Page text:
Conservatives don’t typically like to talk about income inequality. It stirs up uncomfortable questions about economic fairness. (That’s why as a candidate Mitt Romney told a TV interviewer that inequality was best discussed in “quiet rooms.”) On those rare occasions when conservatives do bring it up, it’s the skills-based gap that usually draws their attention, because it offers an opportunity to criticize our government-run system of public education and especially teachers’ unions.
Liberals resist talking about the skills-based gap because they don’t want to tell the working classes that they’re losing ground because they didn’t study hard enough. Liberals prefer to focus on the 1 percent-based gap. Conceiving of inequality as something caused by the very richest people has obvious political appeal, especially since (by definition) nearly all of us belong to the 99 percent. There’s also a pleasing simplicity to the causes of the growing gap between the 1 and the 99. There are only two, and both are familiar liberal targets: the rise of a deregulated financial sector and the erosion of accountability in compensating top executives outside finance. (The cohort most reflective of these trends is actually the top 0.1 percent, who make $1.6 million or more, but let’s not quibble.)
Both halves of the inequality story should command our attention, because both represent a dramatic reversal of economic trends that prevailed in the United States for most of the 20th century. From the 1930s through the 1970s the 1 percent saw its share of national income decline, while the “college premium” either fell or followed no clear up-or-down pattern over time.
At least some of the tools to restore these more egalitarian trends shouldn’t be divisive ideologically. Liberals and conservatives both recognize the benefits of preschool education, which President Obama has proposed making universally available. I’ve never met an affluent 4-year-old who wasn’t enrolled in preschool, but nationwide about one-third of kids that age aren’t.
Another reform both conservatives and liberals have supported — though at different times — is withholding federal aid from colleges and universities that can’t control tuition increases. Mr. Obama proposed it in his last two State of the Union addresses; House Speaker John A. Boehner was a sponsor of a bill to do the same in 2003.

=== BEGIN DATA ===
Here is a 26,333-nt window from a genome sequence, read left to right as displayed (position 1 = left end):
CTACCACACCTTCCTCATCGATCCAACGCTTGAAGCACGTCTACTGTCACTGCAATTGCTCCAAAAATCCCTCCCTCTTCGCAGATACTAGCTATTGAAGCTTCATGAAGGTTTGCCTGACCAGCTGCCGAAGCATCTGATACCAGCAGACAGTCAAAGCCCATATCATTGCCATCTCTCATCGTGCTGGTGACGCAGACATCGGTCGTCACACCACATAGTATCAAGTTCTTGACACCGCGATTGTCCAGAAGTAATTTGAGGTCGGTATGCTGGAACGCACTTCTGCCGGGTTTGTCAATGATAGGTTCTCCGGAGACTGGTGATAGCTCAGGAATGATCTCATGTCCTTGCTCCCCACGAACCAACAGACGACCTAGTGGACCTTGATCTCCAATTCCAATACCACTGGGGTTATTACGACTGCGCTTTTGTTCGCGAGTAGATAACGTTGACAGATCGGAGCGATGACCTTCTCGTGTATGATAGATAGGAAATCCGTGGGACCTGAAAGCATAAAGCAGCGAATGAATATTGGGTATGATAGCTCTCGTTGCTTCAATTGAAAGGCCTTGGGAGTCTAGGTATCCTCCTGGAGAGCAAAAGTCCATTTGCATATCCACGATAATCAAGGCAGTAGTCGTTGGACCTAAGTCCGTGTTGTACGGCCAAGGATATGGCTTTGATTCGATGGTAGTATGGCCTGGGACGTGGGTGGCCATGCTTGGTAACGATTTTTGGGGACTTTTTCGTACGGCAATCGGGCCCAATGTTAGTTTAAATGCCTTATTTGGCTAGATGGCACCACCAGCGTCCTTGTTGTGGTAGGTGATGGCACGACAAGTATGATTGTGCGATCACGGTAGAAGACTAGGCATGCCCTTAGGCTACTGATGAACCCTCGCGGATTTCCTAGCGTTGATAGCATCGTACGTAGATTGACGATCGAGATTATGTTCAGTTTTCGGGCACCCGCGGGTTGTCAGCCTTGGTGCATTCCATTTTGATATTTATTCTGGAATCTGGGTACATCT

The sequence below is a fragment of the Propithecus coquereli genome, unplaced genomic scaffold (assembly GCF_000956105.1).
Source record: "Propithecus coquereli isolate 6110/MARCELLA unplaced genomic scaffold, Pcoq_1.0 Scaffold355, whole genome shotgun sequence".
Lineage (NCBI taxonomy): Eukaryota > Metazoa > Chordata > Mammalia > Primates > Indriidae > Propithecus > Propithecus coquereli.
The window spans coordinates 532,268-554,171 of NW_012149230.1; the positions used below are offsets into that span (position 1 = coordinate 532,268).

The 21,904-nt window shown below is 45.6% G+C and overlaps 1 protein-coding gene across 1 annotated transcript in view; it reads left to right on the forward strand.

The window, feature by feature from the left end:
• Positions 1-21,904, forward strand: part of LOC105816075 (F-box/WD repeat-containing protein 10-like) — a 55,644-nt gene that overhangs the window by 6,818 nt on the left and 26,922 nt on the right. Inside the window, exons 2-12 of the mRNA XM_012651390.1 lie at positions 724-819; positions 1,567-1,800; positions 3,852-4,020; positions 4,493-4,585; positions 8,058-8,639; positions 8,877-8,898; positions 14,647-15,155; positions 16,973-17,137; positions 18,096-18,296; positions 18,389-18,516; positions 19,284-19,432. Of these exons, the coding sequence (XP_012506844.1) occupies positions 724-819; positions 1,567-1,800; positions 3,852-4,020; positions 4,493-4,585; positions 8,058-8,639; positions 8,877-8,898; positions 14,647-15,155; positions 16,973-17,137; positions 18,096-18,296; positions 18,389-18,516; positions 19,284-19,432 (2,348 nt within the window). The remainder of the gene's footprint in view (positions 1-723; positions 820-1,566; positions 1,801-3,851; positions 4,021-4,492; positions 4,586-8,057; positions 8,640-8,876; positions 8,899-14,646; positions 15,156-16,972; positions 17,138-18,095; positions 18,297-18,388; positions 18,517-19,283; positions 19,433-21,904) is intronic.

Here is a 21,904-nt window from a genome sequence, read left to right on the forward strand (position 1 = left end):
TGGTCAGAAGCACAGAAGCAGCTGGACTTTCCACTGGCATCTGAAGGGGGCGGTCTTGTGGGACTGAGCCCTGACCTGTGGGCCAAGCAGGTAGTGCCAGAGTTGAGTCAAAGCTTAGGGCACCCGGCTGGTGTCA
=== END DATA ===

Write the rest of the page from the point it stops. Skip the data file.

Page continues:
THERE is also more bipartisan support than you might suppose for restricting some of the Wall Street excesses that enrich the 1 percent. The impetus to do so isn’t inequality so much as fear that an out-of-control banking sector will once again create economic crisis and compel Congress to bail out the big banks. Congressional Republicans have been blocking proper implementation of the Dodd-Frank financial reforms, but a growing chorus of conservative voices, including the columnist George F. Will, the former Utah governor Jon M. Huntsman Jr. and Richard W. Fisher, president of the Federal Reserve Bank of Dallas, favor breaking up the big banks. Senators David Vitter, Republican of Louisiana, and Sherrod Brown, Democrat of Ohio, have sponsored a bill to require the largest banks to hold more capital reserves, or become smaller.
One reason the left plays down the growing skills-based gap is that it accepts at face value the conservative claim that educational failure is its root cause. But the decline of labor unions is just as important. At one time union membership was highly effective at reducing or eliminating the wage gap between college and high school graduates. That’s much less true today. Only about 7 percent of the private-sector labor force is covered by union contracts, about the same proportion as before the New Deal. Six decades ago it was nearly 40 percent.
The decline of labor unions is what connects the skills-based gap to the 1 percent-based gap. Although conservatives often insist that the 1 percent’s richesse doesn’t come out of the pockets of the 99 percent, that assertion ignores the fact that labor’s share of gross domestic product is shrinking while capital’s share is growing. Since 1979, except for a brief period during the tech boom of the late 1990s, labor’s share of corporate income has fallen. Pension funds have blurred somewhat the venerable distinction between capital and labor. But that’s easy to exaggerate, since only about one-sixth of all households own stocks whose value exceeds $7,000. According to the left-leaning Economic Policy Institute, the G.D.P. shift from labor to capital explains fully one-third of the 1 percent’s run-up in its share of national income. It couldn’t have happened if private-sector unionism had remained strong.
Reviving labor unions is, sadly, anathema to the right; even many mainstream liberals resist the idea. But if economic growth depends on rewarding effort, we should all worry that the middle classes aren’t getting pay increases commensurate with the wealth they create for their bosses. Bosses aren’t going to fix this problem. That’s the job of unions, and finding ways to rebuild them is liberalism’s most challenging task. A bipartisan effort to revive the labor movement is hardly likely, but halting inequality’s growth will depend, at the very least, on liberals and conservatives better understanding each other’s definition of where the problem lies.